By Alanna Kennedy
Preparing for life beyond treatment
By Alanna Kennedy
When you think about the end of your cancer treatment, what thoughts go through your head? Maybe you never want to think about cancer again, or maybe you can't stop thinking about it—and the risk of recurrence. Either way, there are preparations that you can make now that may save you from health problems later, and help put your mind at ease after you've completed treatment.
With cancer, the survivorship journey continues for the rest of a patient's life. According to the National Cancer Institute, survivorship refers to the physical, psychosocial and economic issues that patients begin to face from the moment of diagnosis. A survivor's challenges include finding access to good health care, maintaining a satisfying quality of life and dealing with cancer recurrences, second cancers and delayed side effects of treatment.
Once you've left the care of your oncologist, facing these issues can be an intimidating experience. After treatment, cancer survivors are often left to fend for themselves, unsure of what steps to take or how to return to a normal life. "The most difficult part was after finishing therapy and entering surveillance," says Richard Boyajian, a chronic myelogenous leukemia survivor and nurse practitioner at the Perini Family Survivors' Center at the Dana-Farber Cancer Institute in Boston. "The biggest difficulty was the uncertainty of it all."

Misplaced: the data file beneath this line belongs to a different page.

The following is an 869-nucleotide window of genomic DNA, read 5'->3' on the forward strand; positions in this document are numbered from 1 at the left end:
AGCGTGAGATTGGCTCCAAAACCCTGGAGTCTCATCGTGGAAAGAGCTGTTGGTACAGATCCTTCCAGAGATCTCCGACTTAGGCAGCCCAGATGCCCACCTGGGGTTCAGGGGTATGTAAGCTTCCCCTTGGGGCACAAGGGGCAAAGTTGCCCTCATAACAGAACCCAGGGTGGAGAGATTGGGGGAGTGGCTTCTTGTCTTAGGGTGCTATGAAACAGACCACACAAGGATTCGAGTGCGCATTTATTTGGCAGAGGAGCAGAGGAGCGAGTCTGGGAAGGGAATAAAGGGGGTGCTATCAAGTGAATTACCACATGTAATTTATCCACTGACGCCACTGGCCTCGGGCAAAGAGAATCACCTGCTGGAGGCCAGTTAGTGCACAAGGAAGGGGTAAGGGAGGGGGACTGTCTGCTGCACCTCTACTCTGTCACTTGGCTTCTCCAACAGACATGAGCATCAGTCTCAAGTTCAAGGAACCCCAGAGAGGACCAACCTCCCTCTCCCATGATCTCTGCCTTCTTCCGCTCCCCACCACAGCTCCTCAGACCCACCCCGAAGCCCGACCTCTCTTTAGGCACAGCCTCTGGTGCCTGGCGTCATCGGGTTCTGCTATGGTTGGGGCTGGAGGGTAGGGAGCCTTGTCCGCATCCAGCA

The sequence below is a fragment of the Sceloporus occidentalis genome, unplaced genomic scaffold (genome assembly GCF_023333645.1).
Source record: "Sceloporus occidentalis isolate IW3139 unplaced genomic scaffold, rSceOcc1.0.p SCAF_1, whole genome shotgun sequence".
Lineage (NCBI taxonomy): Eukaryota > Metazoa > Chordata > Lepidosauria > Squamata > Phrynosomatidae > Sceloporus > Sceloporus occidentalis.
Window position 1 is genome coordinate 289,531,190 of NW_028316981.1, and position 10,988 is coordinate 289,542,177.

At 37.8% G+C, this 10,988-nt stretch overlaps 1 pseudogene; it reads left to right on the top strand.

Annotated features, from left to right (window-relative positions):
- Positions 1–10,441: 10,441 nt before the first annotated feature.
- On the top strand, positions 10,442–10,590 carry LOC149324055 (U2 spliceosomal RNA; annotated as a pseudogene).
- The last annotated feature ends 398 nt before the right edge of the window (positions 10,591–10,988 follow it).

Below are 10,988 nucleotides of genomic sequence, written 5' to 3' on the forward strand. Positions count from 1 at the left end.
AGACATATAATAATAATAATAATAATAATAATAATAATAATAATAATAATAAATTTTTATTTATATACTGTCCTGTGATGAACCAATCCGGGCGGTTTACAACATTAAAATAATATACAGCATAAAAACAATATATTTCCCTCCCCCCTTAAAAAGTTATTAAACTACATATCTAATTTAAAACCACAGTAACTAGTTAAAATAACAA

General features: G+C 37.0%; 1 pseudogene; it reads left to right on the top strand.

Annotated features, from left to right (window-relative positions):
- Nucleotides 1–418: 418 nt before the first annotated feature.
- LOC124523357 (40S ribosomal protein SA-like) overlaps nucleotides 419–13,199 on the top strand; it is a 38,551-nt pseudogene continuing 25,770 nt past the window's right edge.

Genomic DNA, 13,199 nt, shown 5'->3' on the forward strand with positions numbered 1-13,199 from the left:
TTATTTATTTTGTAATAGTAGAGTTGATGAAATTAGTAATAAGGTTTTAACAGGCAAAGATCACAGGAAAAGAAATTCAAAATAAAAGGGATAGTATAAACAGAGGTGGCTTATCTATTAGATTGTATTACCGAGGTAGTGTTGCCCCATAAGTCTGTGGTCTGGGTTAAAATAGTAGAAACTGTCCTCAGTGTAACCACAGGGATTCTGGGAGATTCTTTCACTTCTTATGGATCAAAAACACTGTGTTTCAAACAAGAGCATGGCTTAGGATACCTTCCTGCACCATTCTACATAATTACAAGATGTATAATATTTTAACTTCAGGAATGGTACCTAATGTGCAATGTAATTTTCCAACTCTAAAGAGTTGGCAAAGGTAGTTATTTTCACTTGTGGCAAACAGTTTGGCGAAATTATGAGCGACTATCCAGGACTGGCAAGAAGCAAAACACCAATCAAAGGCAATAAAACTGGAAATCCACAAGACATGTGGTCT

The Institute of Medicine (IOM) of the National Academies, an independent nonprofit organization in Washington, D.C., addressed these concerns last fall. The institute's new 506-page report, From Cancer Patient to Cancer Survivor: Lost in Transition, examines the needs of cancer survivors beyond the completion of their treatment. One of the primary points in the report is the need for patients to have what the authors call a "survivorship care plan."
According to the authors, a survivorship care plan should include two major elements: a record of the patient's cancer treatment and information relevant to the patient's future care. The IOM and nonprofit survivorship groups would like survivorship care plans to become a standard part of treatment. But for now, you need to develop one yourself. It's not hard, but it does take some organization.
First, you should ask your oncologist's office for a copy of your medical records. You need to know the type of cancer you had, as well as tumor characteristics such as location, stage and grade, and if applicable, hormonal status. You should also keep a record of all diagnostic tests you had and their results, the dates you started and completed treatments, all surgeries you underwent, and any clinical trials in which you participated. It's also vital to document any toxicities or adverse reactions you experienced during your treatments.